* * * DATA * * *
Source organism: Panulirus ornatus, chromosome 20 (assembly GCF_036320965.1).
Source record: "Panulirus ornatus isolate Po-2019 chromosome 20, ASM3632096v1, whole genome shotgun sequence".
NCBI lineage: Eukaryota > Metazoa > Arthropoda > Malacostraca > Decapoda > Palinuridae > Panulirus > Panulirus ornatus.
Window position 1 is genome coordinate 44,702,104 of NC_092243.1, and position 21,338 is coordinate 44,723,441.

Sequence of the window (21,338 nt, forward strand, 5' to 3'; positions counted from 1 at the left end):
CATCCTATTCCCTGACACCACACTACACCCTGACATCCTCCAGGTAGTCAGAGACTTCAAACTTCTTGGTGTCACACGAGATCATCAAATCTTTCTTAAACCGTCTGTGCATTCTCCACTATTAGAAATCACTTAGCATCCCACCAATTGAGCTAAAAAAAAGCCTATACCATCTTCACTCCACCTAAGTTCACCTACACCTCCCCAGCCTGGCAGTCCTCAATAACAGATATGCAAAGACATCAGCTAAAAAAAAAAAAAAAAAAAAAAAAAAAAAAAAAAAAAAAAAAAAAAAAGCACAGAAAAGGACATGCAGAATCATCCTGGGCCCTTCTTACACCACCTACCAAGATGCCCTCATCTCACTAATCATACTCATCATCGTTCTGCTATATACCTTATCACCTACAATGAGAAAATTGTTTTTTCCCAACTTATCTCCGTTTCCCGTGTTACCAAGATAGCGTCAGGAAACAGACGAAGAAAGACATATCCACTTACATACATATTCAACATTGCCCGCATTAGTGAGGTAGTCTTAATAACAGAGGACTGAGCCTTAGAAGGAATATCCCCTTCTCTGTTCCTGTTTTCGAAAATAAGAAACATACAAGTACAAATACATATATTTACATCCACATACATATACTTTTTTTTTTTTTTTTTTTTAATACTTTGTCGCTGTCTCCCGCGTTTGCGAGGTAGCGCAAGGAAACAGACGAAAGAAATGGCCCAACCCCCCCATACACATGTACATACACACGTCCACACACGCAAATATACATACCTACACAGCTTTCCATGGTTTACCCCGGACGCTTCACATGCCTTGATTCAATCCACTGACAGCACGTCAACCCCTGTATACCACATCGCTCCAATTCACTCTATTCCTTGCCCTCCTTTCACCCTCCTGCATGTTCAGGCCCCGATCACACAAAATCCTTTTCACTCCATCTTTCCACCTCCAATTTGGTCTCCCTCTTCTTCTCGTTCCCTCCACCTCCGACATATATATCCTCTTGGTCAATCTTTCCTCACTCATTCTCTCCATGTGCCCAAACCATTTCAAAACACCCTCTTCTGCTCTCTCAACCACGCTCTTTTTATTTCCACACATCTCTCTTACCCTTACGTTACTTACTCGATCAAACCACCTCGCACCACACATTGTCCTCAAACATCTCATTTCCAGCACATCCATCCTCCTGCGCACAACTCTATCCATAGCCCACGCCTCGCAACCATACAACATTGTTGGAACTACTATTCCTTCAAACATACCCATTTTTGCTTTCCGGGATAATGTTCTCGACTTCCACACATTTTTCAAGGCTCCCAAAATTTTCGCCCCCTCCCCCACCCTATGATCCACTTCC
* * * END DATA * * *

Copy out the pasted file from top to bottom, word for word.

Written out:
Source organism: Panulirus ornatus, chromosome 20 (assembly GCF_036320965.1).
Source record: "Panulirus ornatus isolate Po-2019 chromosome 20, ASM3632096v1, whole genome shotgun sequence".
NCBI lineage: Eukaryota > Metazoa > Arthropoda > Malacostraca > Decapoda > Palinuridae > Panulirus > Panulirus ornatus.
Window position 1 is genome coordinate 44,702,104 of NC_092243.1, and position 21,338 is coordinate 44,723,441.

Sequence of the window (21,338 nt, forward strand, 5' to 3'; positions counted from 1 at the left end):
CATCCTATTCCCTGACACCACACTACACCCTGACATCCTCCAGGTAGTCAGAGACTTCAAACTTCTTGGTGTCACACGAGATCATCAAATCTTTCTTAAACCGTCTGTGCATTCTCCACTATTAGAAATCACTTAGCATCCCACCAATTGAGCTAAAAAAAAGCCTATACCATCTTCACTCCACCTAAGTTCACCTACACCTCCCCAGCCTGGCAGTCCTCAATAACAGATATGCAAAGACATCAGCTAAAAAAAAAAAAAAAAAAAAAAAAAAAAAAAAAAAAAAAAAAAAAAAAGCACAGAAAAGGACATGCAGAATCATCCTGGGCCCTTCTTACACCACCTACCAAGATGCCCTCATCTCACTAATCATACTCATCATCGTTCTGCTATATACCTTATCACCTACAATGAGAAAATTGTTTTTTCCCAACTTATCTCCGTTTCCCGTGTTACCAAGATAGCGTCAGGAAACAGACGAAGAAAGACATATCCACTTACATACATATTCAACATTGCCCGCATTAGTGAGGTAGTCTTAATAACAGAGGACTGAGCCTTAGAAGGAATATCCCCTTCTCTGTTCCTGTTTTCGAAAATAAGAAACATACAAGTACAAATACATATATTTACATCCACATACATATACTTTTTTTTTTTTTTTTTTTTAATACTTTGTCGCTGTCTCCCGCGTTTGCGAGGTAGCGCAAGGAAACAGACGAAAGAAATGGCCCAACCCCCCCATACACATGTACATACACACGTCCACACACGCAAATATACATACCTACACAGCTTTCCATGGTTTACCCCGGACGCTTCACATGCCTTGATTCAATCCACTGACAGCACGTCAACCCCTGTATACCACATCGCTCCAATTCACTCTATTCCTTGCCCTCCTTTCACCCTCCTGCATGTTCAGGCCCCGATCACACAAAATCCTTTTCACTCCATCTTTCCACCTCCAATTTGGTCTCCCTCTTCTTCTCGTTCCCTCCACCTCCGACATATATATCCTCTTGGTCAATCTTTCCTCACTCATTCTCTCCATGTGCCCAAACCATTTCAAAACACCCTCTTCTGCTCTCTCAACCACGCTCTTTTTATTTCCACACATCTCTCTTACCCTTACGTTACTTACTCGATCAAACCACCTCGCACCACACATTGTCCTCAAACATCTCATTTCCAGCACATCCATCCTCCTGCGCACAACTCTATCCATAGCCCACGCCTCGCAACCATACAACATTGTTGGAACTACTATTCCTTCAAACATACCCATTTTTGCTTTCCGGGATAATGTTCTCGACTTCCACACATTTTTCAAGGCTCCCAAAATTTTCGCCCCCTCCCCCACCCTATGATCCACTTCC